AT&T's stagnant stock under scrutiny as carrier buys spectrum, DirecTV and Mexican business

As AT&T (NYSE:T) prepares to report its first-quarter earnings later today, it could come under more pressure from investors to show financial progress. The pressure is coming at a time when AT&T is investing $18 billion to purchase AWS-3 spectrum, $48.5 billion to buy DirecTV (NASDAQ: DTV) and billions more to move into the Mexican wireless market.

Analysts at Macquarie Research conducted a survey last week among global telecom investors regarding AT&T's DirecTV deal. The firm found that rival Verizon Communications' (NYSE: VZ) is "strongly preferred by investors" over AT&T right now--56.1 percent of those surveyed felt that Verizon was "the best positioned strategically over the next three years" compared with 15.8 percent for AT&T and 28.1 percent for neither.

"In our opinion, T's revenue diversification into Mexico, converged networks and pay-TV may provide better [long-term] growth outlook than VZ's U.S. wireless pure-play strategy, albeit with more execution risk," the analyst wrote in a research note.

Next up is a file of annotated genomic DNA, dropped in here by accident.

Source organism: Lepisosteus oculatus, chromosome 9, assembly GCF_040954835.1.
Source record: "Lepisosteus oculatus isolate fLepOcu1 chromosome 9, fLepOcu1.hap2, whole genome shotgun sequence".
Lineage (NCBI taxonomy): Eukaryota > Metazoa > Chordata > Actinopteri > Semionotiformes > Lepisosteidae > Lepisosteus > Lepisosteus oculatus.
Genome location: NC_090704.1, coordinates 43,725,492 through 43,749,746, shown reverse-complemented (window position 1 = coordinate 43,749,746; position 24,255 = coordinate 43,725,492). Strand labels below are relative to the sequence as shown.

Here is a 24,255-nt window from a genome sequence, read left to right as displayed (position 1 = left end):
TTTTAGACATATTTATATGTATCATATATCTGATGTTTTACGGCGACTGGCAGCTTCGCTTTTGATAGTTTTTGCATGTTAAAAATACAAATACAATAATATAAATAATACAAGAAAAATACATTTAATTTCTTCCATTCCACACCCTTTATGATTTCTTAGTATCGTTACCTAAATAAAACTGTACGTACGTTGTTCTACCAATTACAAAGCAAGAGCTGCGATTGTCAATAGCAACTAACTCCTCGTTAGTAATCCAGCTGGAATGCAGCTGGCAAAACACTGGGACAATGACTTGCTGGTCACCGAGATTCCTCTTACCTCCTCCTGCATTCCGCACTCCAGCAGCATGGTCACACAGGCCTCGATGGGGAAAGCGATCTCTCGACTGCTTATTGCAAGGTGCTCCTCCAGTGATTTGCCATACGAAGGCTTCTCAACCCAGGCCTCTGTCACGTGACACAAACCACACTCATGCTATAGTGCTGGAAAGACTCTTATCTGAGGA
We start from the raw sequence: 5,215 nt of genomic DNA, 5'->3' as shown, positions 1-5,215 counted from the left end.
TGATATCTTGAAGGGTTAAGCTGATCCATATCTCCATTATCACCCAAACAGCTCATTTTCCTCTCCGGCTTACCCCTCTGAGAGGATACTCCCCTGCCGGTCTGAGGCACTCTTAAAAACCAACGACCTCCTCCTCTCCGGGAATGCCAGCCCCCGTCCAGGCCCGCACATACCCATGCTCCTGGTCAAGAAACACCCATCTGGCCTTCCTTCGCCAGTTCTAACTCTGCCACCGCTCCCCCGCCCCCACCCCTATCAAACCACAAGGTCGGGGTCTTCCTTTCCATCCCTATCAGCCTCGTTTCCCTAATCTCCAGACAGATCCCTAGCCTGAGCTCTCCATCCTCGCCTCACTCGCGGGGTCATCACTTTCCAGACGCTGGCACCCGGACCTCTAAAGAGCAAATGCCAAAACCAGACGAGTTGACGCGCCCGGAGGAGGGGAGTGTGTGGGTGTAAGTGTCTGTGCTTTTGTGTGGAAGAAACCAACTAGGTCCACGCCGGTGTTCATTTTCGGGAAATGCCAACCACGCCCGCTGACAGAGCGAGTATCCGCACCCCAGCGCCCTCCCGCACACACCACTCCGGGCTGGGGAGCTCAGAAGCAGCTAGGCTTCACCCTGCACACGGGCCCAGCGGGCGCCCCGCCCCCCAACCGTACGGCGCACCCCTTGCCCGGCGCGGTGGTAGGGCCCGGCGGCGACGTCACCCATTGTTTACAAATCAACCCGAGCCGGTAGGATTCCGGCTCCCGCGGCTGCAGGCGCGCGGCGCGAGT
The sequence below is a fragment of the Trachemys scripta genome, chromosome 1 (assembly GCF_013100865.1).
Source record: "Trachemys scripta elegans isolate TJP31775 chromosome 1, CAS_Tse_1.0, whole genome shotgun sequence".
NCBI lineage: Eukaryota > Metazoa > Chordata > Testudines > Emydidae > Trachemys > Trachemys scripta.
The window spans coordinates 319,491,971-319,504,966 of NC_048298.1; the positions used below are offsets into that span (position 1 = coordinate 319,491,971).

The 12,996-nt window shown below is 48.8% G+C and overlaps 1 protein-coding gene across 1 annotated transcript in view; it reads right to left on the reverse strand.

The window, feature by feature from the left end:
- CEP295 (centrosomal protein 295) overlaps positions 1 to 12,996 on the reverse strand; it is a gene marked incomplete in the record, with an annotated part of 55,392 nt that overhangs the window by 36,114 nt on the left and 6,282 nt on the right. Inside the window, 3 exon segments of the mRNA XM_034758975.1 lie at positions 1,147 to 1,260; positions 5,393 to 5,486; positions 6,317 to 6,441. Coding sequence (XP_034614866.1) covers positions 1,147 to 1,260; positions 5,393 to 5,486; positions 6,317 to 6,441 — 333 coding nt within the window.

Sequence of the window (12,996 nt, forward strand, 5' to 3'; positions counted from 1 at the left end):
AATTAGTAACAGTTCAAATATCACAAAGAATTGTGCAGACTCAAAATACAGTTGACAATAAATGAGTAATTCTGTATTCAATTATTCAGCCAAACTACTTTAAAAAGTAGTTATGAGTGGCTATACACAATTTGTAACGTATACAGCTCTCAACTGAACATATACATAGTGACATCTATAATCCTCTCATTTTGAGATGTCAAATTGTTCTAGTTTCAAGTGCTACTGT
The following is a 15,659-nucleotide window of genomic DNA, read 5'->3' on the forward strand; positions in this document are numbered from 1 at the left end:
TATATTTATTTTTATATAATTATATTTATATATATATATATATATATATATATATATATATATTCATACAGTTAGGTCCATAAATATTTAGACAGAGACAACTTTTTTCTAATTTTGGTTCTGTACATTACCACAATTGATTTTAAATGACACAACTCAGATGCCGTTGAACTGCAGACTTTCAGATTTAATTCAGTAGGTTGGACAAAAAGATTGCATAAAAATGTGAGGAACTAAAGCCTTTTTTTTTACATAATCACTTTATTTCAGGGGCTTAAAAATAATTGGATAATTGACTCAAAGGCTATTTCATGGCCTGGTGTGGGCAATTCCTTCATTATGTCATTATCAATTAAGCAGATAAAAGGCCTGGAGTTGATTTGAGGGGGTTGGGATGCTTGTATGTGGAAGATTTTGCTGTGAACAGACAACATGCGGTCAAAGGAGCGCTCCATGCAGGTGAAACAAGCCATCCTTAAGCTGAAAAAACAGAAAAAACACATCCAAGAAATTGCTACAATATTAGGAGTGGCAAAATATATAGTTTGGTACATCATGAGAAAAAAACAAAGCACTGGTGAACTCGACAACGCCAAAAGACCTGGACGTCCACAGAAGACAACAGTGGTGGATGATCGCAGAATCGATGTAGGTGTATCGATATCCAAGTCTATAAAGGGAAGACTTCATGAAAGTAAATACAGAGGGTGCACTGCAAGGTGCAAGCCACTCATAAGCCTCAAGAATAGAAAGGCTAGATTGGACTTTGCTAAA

According to the Wall Street Journal, AT&T's share price is basically unchanged from three years ago. The WSJ noted that if one goes back to June 2007, when AT&T exclusively launched the first iPhone, the company's share price has lost around 3 percent per year on average in that nearly eight-year span.

Macquarie found that just 21.1 percent of poll respondents cited potential for improved dividend coverage from the DirecTV deal as their primary focus. The analysts think AT&T's management "must begin to shift the focus away from eroding wireless trends," and expect that to happen after the DirecTV deal closes, which is expected later this year. The analysts think AT&T can grow free cash flow over the next few years "even with modestly declining postpaid phone subs."

However, MoffettNathanson analyst Craig Moffett wrote in a research note earlier this month that he is not high on the DirecTV deal. "AT&T would surely reject our characterization of the DirecTV deal as 'diversifying away from U.S. wireless,' but their talk of convergence between wireless and video amounts to little more than arm-waving (DirecTV is a satellite TV distributor without rights to wireless content distribution)," he wrote. Moffett concludes that he is skeptical of synergies and that DirecTV's "best days are behind it."

In March, Ralph de la Vega, CEO of AT&T's Mobile & Business Solutions Group, told FierceWireless that the carrier will be in a much better position to renegotiate content licensing deals with content owners once it closes the DirecTV deal. AT&T's goal is make it much easier for consumers to get TV content on their smartphones and tablets, he said.

For more:
- see this WSJ article (sub. req.)

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